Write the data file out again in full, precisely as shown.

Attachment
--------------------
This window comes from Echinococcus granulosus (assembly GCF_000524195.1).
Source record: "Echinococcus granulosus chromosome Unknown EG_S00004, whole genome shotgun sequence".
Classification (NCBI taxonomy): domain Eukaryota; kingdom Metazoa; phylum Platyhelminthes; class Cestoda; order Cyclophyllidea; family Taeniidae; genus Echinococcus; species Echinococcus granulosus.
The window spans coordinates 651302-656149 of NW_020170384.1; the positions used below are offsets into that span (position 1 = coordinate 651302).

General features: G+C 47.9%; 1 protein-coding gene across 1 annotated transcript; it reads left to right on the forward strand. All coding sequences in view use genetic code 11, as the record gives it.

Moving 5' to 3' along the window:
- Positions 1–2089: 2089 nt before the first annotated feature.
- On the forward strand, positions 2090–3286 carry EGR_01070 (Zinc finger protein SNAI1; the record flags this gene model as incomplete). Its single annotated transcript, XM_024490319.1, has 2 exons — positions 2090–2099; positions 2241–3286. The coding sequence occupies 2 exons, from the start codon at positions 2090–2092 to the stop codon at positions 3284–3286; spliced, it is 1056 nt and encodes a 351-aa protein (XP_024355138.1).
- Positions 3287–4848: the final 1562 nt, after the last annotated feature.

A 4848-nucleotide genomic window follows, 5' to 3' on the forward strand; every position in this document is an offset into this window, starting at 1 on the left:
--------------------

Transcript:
This window comes from Echinococcus granulosus (assembly GCF_000524195.1).
Source record: "Echinococcus granulosus chromosome Unknown EG_S00004, whole genome shotgun sequence".
Classification (NCBI taxonomy): domain Eukaryota; kingdom Metazoa; phylum Platyhelminthes; class Cestoda; order Cyclophyllidea; family Taeniidae; genus Echinococcus; species Echinococcus granulosus.
The window spans coordinates 651302-656149 of NW_020170384.1; the positions used below are offsets into that span (position 1 = coordinate 651302).

General features: G+C 47.9%; 1 protein-coding gene across 1 annotated transcript; it reads left to right on the forward strand. All coding sequences in view use genetic code 11, as the record gives it.

Moving 5' to 3' along the window:
- Positions 1–2089: 2089 nt before the first annotated feature.
- On the forward strand, positions 2090–3286 carry EGR_01070 (Zinc finger protein SNAI1; the record flags this gene model as incomplete). Its single annotated transcript, XM_024490319.1, has 2 exons — positions 2090–2099; positions 2241–3286. The coding sequence occupies 2 exons, from the start codon at positions 2090–2092 to the stop codon at positions 3284–3286; spliced, it is 1056 nt and encodes a 351-aa protein (XP_024355138.1).
- Positions 3287–4848: the final 1562 nt, after the last annotated feature.

A 4848-nucleotide genomic window follows, 5' to 3' on the forward strand; every position in this document is an offset into this window, starting at 1 on the left: